Re: What he ched

1

Corrected.


Posted by: Adam Kotsko | Link to this comment | 12-13-08 5:57 PM
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Well now there's basically no point to this post.


Posted by: ben w-lfs-n | Link to this comment | 12-13-08 5:58 PM
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If Che was right, maybe.... maybe we don't need an embargo on Cuba?

Augh! I'm filled with confusion and unhappiness! Fuck you, Sodaborg!


Posted by: Sifu Tweety | Link to this comment | 12-13-08 6:01 PM
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4

My Hero! A martyr, a saint, almost divine!

Che was ok too.


Posted by: bob mcmanus | Link to this comment | 12-13-08 6:07 PM
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This makes me wonder what the current mainstream critical opinion of Salt of the Earth is. Anyone know?


Posted by: teofilo | Link to this comment | 12-13-08 6:20 PM
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I believe there's a website with the name "Rotten Tomatoes" that provides an easy reference for such questions.


Posted by: Adam Kotsko | Link to this comment | 12-13-08 6:21 PM
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Perhaps, but that solution would involve visiting more than one website.


Posted by: teofilo | Link to this comment | 12-13-08 6:22 PM
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Extremely positive, it seems. Rather low salience, though. Also, that site has a lot of ads.


Posted by: teofilo | Link to this comment | 12-13-08 6:29 PM
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9

I salted your mom's earth last night, teo.


Posted by: ben w-lfs-n | Link to this comment | 12-13-08 6:36 PM
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10

10-4.


Posted by: teofilo | Link to this comment | 12-13-08 6:38 PM
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Look, without having seen the movies, and disregarding my political inclinations, I am probably in sympathy with Scott.

I have been trying to articulate why I think a biographer needs to add some "warts" to show that his portrayal is not hagiography, and thereby can be trusted.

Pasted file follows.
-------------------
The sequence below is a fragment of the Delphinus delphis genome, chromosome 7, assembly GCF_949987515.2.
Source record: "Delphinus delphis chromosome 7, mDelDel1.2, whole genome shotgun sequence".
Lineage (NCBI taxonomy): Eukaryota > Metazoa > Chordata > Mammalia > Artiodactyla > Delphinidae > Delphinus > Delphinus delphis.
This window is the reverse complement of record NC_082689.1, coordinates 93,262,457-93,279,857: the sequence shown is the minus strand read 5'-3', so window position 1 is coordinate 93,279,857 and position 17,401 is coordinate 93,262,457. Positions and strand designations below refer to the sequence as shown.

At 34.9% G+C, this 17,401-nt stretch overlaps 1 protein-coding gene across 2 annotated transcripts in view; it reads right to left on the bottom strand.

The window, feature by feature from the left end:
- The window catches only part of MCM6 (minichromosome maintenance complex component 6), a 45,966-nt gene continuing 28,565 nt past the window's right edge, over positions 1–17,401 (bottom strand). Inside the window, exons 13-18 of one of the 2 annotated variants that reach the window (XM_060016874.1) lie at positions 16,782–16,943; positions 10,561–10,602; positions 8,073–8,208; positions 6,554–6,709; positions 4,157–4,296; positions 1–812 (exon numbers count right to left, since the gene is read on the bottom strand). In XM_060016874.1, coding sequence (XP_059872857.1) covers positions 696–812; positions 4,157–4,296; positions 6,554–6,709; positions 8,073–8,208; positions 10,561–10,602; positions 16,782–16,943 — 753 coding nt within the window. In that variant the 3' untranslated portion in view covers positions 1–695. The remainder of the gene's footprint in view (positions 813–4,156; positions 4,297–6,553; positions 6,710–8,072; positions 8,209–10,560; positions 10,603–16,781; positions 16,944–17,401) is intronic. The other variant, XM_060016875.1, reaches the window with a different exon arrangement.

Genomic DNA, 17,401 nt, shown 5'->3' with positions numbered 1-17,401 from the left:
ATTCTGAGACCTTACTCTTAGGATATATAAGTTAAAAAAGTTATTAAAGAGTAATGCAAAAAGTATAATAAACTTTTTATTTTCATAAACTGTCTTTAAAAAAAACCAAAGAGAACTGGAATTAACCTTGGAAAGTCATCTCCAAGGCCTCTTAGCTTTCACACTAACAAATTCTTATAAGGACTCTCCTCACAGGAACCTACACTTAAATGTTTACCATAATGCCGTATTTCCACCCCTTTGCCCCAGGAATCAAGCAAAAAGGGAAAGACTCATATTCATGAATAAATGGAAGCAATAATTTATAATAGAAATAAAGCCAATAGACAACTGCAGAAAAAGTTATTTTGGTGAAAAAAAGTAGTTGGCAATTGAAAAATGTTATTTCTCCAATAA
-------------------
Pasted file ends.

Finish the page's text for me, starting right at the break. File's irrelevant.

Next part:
IIRC, Ben Kingsley served that purpose in SL.


Posted by: bob mcmanus | Link to this comment | 12-13-08 6:41 PM
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And, from what I hear, James Franco helps "humanize" Harvey Milk. The Franco character could have been eft out of the movie, and, no, he is not justified by a "just the facts" defense. All artists leave out much more than they include.

The aesthetic logic goes something like:"Ok, Mahatma's been an inspired saint for an hour, I'll show him renewing his vows."

Now it could be that Soderbergh made the artistic decision to not include any of the usual distancing signals, in part to elicit controversies about objectivity. That would be interesting, and I am not sure that this is not what Scott feels is missing.


Posted by: bob mcmanus | Link to this comment | 12-13-08 6:54 PM
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Not only have I not seen the film, but I haven't yet read Scott's review (though I did just read Kotsko's review of the review, if that counts...which, since this is the blogosphere, it should). But since Scott is my favourite New York film critic guy, and actually the only New York film critic guy that I like (and I like him a lot, as a matter of fact), I guess I'm inclined to give him the benefit of the doubt. I mean, couldn't Scott be calling for a treatment of Guevera that is both sympathetic and critical? that is neither demonology nor hagiography, in other words?


Posted by: Mary Catherine | Link to this comment | 12-13-08 7:52 PM
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The aesthetic logic goes something like:"Ok, Mahatma's been an inspired saint for an hour, I'll show him renewing his vows."

You know, I think you'd really like Phillip Glass's operatic take on Gandhi. Satyagraha, or something very similar. It just keeps going.


Posted by: Jackmormon | Link to this comment | 12-13-08 8:33 PM
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It's also very beautiful and moving, in case I hadn't made that clear.


Posted by: Jackmormon | Link to this comment | 12-13-08 8:34 PM